I had a woman tell me that bragging about weight loss was hurtful. I wasn’t bragging. I was relating the happenings of my life on a day to day basis, and hopefully, inspiring others who are trying to reach their own goals. Those people who understand this gathered to share their stories. We talked health while the others complained. 

Potato chips, potatoes in general, mac and cheese, pasta, bread, and a host of other beloved foods are gone now. I’m doing Yoga three times a week, I’m running and walking, lifting weights, and taking cardio classes. I’m training to run a 5K. This is hard work for me. The fact that I have the time to do this is the function of twenty-seven years of my life working on the road. 

I don’t have to be quiet about my accomplishments. I hope they are an inspiration. 

But alcohol. It was easier to stop drinking than I thought it would be. I drink during football games now, if I plan to watch the whole game, and that’s about it. If you have a drinking problem, and I mean a serious one, seek help rather than trying to cowboy it out. Understand why you were drinking when you were. But find someone who knows what they’re talking about. 

I’ve been drinking since 1973, when I was thirteen years old. Almost every important event in my life included alcohol, and some of the worst moments of my life were alcohol related incidents. The idea that I might simply walk away from it, possibly forever, has an appeal that has never been there before. It’s time, I think. 

I suspect there will be, always will be, those people who want to argue this, or tell me if I have to talk about it I’m not going to really do it, and that’s okay.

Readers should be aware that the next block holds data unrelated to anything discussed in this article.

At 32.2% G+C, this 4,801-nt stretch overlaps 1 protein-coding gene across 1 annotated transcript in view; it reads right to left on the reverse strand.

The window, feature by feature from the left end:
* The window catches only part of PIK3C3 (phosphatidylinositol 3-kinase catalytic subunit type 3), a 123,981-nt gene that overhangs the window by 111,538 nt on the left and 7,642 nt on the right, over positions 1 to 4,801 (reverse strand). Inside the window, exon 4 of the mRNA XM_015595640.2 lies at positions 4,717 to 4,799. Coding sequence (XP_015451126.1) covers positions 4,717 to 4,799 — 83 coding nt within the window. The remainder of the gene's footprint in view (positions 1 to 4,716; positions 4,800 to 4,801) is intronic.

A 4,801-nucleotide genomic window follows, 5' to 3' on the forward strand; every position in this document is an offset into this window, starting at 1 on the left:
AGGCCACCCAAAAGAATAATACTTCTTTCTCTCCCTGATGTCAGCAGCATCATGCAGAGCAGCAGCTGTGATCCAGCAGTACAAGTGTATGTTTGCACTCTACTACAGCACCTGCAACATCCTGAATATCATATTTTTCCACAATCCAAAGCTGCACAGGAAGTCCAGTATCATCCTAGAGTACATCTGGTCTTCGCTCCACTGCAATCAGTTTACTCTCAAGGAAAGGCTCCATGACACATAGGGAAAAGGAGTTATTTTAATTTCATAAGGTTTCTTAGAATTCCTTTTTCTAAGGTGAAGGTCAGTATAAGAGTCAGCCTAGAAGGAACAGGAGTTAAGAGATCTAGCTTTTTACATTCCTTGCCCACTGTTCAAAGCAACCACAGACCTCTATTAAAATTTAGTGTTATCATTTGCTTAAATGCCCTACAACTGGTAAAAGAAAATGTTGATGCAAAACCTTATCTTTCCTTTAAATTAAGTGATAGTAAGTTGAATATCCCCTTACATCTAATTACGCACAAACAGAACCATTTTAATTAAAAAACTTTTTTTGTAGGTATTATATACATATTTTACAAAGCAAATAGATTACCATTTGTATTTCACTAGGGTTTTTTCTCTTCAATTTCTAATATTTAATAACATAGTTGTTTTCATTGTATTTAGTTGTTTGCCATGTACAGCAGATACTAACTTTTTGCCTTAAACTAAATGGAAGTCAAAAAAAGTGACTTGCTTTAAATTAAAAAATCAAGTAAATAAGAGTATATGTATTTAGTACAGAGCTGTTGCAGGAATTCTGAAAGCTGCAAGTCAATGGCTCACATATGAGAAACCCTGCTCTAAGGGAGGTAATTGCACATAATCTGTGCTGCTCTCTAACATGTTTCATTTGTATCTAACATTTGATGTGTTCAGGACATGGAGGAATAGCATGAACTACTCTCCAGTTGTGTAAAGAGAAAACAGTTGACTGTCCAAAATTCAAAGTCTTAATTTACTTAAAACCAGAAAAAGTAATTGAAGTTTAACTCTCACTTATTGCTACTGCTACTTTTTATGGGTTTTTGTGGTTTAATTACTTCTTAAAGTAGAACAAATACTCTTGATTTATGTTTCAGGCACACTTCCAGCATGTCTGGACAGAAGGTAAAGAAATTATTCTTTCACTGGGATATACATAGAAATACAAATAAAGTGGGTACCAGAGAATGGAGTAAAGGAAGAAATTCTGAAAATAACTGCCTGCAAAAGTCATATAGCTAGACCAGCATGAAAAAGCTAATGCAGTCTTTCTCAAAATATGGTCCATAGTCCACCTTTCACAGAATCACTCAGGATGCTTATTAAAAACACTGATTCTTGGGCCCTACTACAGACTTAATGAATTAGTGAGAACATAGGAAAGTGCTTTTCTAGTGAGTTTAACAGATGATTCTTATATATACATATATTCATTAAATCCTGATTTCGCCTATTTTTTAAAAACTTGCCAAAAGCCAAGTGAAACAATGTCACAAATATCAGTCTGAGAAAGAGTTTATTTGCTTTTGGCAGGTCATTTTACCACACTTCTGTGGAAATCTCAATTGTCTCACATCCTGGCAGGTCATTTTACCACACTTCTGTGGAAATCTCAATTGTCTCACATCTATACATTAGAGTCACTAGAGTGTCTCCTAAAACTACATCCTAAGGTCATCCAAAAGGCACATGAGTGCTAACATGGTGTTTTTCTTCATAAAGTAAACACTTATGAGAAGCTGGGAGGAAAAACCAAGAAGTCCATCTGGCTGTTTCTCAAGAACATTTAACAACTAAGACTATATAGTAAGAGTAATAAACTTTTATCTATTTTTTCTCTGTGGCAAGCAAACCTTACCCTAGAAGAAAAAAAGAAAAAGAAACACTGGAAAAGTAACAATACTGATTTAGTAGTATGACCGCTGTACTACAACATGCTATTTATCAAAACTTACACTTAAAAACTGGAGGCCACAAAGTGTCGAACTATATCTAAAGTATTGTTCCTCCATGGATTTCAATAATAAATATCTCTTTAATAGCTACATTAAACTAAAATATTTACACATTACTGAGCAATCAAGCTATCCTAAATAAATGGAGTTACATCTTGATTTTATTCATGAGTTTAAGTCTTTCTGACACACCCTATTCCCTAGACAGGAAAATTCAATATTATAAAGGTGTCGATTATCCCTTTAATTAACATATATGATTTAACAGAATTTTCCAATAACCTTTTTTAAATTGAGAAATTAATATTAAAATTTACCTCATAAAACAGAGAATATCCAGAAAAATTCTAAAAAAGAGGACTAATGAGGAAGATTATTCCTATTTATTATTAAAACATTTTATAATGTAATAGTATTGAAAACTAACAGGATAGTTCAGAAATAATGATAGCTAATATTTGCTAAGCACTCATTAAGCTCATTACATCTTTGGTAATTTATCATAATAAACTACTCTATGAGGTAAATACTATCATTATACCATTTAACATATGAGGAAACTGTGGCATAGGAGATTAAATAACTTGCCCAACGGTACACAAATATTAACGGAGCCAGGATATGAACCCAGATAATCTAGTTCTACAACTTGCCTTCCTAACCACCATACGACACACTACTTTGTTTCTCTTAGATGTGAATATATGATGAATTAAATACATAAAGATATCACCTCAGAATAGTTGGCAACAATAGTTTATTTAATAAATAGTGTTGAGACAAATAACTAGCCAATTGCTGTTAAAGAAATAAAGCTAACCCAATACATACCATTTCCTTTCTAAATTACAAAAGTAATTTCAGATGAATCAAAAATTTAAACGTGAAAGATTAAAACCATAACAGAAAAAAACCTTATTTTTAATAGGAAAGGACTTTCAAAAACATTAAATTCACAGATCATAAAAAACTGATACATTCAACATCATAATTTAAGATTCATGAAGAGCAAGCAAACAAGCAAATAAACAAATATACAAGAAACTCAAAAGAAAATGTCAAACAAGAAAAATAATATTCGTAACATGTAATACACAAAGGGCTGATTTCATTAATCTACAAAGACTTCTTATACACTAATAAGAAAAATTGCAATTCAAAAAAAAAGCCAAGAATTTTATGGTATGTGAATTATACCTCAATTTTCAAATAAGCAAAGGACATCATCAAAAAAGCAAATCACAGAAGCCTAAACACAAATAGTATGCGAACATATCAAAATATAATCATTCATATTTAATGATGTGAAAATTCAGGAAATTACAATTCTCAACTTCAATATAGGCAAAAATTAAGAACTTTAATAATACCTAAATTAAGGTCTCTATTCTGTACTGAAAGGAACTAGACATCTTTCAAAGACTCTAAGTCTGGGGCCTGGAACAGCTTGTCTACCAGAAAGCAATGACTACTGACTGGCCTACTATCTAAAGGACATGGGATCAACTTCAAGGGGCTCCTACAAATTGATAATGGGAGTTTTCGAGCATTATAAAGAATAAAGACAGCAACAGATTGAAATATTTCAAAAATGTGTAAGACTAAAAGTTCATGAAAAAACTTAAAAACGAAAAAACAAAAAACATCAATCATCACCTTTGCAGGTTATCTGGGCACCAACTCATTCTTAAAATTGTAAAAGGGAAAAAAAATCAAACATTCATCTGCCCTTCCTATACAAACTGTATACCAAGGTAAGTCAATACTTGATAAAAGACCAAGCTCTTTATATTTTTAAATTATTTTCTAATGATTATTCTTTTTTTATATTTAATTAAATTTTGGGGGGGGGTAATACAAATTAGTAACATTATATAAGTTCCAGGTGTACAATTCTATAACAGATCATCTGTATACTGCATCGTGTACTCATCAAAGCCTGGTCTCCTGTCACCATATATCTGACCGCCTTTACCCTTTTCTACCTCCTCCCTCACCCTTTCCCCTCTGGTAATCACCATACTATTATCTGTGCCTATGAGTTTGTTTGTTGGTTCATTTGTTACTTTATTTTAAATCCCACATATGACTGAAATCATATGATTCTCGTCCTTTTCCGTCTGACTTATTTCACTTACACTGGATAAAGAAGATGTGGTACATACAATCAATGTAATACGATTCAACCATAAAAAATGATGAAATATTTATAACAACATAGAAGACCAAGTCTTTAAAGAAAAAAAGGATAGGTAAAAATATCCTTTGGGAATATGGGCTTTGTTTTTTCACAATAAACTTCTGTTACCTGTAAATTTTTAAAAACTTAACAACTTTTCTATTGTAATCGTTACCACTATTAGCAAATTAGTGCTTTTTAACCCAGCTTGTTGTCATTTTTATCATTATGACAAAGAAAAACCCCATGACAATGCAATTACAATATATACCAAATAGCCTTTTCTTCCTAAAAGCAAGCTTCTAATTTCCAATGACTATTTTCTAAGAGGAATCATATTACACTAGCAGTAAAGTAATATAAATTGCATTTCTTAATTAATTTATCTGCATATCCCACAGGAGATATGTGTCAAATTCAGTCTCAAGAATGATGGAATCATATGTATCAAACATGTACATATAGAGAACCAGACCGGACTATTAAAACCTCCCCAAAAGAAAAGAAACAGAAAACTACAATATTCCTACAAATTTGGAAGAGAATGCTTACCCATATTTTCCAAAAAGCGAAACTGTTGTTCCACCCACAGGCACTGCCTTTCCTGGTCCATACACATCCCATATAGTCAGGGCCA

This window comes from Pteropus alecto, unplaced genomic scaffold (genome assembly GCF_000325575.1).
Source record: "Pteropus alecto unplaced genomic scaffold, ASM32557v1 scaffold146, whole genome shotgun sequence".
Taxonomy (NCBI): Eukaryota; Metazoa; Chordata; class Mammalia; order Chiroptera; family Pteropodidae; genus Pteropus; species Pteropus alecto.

This may or may not inspire you, and that, too, is okay. It’s just what’s happening to me, right now. 

Take Care,


Mike writes regularly at his site:  The Hickory Head Hermit.

Opinions expressed in this article are not necessarily those of the management of this site.

Friday Firesmith – Oh Well! A Deep Love Story

When my heat pump died two years ago, the decision to replace it rather than opt for repair was simple; the machine was twenty-five years old. I called the company who sold the original, and they were surprised it had lasted so long. I’ve spent most of the twenty years here alone, so I always waited until it was really hot or really cold to burn the electricity to heat, or cool, the whole house. Having large dogs on the bed reduces heating costs. When I had The Three, there was room for me, and three, and it was always warm and toasty. 

When Mom moved in all of that changed. She’s in her mid-eighties, and so there must be cool air when it’s hot, and warm air when it’s cold. The heat pump survived a year with Mom, and that was that. Not that Mom caused the demise of a heat pump older than most college graduates for its time was certainly overdue. 

So late Sunday afternoon, the water pump submerged deep in the ground was humming but no water was being issued forth. Not a drop. I called around, got answering machines and no humans. Finally, I did reach a guy who was a young owner of a well business he and his wife started. “First thing tomorrow morning” he told me, and the clock was ticking. I suspected they would come out, assess the damage, tell us what needed to be done, and then we would wait until they got all their stuff together and came back. Whenever that might be. 

What happened instead was a couple came out, man and wife, with a nicely stocked derrick truck, arriving early, and smiling. They searched for simple fixes, loose wires, the pressure switch, the electrical connections, and then told me, yes, it was the pump. One hundred and twenty feet deep, they pulled out section after section of casing to get to the pump. The shaft of the pump had sheared. It’s dead, Jim.